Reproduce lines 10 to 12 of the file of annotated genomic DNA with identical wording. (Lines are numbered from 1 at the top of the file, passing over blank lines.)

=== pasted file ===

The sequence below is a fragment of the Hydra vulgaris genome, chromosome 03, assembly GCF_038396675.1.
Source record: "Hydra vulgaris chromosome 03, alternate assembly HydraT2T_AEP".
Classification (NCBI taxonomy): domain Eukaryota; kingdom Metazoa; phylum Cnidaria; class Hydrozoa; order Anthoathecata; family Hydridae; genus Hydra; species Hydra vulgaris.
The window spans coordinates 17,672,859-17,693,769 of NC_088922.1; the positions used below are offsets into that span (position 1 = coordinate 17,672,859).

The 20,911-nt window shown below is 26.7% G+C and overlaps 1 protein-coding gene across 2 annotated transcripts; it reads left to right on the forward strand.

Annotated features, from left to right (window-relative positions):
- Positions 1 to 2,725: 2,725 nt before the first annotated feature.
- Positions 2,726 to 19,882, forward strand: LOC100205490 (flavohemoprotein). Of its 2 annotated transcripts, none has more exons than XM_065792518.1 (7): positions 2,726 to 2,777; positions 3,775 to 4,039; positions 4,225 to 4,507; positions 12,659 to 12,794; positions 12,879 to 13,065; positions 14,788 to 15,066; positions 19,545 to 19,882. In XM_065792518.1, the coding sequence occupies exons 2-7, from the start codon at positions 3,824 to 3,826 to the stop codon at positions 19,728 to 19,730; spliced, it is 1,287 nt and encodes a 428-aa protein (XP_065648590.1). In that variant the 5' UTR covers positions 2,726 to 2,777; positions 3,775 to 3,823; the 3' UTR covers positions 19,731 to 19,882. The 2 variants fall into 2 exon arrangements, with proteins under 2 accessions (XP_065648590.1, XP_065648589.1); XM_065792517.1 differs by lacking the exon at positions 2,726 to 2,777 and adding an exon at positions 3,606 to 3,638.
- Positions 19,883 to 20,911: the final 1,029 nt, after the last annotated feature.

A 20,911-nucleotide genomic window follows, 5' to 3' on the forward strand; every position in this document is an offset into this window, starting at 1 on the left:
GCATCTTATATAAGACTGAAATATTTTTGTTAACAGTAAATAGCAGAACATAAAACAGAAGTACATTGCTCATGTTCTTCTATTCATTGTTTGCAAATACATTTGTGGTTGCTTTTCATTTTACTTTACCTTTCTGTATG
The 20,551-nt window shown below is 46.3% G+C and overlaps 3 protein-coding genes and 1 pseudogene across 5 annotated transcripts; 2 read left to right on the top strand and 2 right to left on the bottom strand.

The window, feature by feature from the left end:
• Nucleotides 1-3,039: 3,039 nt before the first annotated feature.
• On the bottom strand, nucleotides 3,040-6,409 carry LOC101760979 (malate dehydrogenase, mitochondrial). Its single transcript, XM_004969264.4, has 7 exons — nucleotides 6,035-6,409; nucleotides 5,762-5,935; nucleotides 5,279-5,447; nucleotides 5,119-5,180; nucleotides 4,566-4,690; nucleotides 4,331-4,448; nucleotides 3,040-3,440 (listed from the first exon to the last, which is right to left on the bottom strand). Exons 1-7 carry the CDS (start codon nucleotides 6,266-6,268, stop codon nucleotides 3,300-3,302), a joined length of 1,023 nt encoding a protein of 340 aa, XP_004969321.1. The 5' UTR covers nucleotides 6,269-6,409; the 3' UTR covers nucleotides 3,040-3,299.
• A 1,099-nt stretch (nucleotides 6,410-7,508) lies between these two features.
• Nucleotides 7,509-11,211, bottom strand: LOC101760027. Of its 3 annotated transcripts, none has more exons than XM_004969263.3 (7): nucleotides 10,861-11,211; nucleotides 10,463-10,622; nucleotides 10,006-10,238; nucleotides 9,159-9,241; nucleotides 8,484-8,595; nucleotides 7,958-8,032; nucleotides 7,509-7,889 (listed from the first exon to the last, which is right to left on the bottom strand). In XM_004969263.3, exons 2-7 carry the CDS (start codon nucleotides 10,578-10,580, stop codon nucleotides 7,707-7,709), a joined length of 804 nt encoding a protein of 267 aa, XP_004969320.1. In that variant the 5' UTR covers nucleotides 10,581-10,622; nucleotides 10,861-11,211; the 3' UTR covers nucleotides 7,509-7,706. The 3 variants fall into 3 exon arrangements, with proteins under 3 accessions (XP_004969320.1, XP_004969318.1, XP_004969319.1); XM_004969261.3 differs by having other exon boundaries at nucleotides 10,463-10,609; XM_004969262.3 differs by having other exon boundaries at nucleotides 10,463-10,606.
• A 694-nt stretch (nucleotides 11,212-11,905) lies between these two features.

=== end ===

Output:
A 20,911-nucleotide genomic window follows, 5' to 3' on the forward strand; every position in this document is an offset into this window, starting at 1 on the left:
GCATCTTATATAAGACTGAAATATTTTTGTTAACAGTAAATAGCAGAACATAAAACAGAAGTACATTGCTCATGTTCTTCTATTCATTGTTTGCAAATACATTTGTGGTTGCTTTTCATTTTACTTTACCTTTCTGTATG
The 20,551-nt window shown below is 46.3% G+C and overlaps 3 protein-coding genes and 1 pseudogene across 5 annotated transcripts; 2 read left to right on the top strand and 2 right to left on the bottom strand.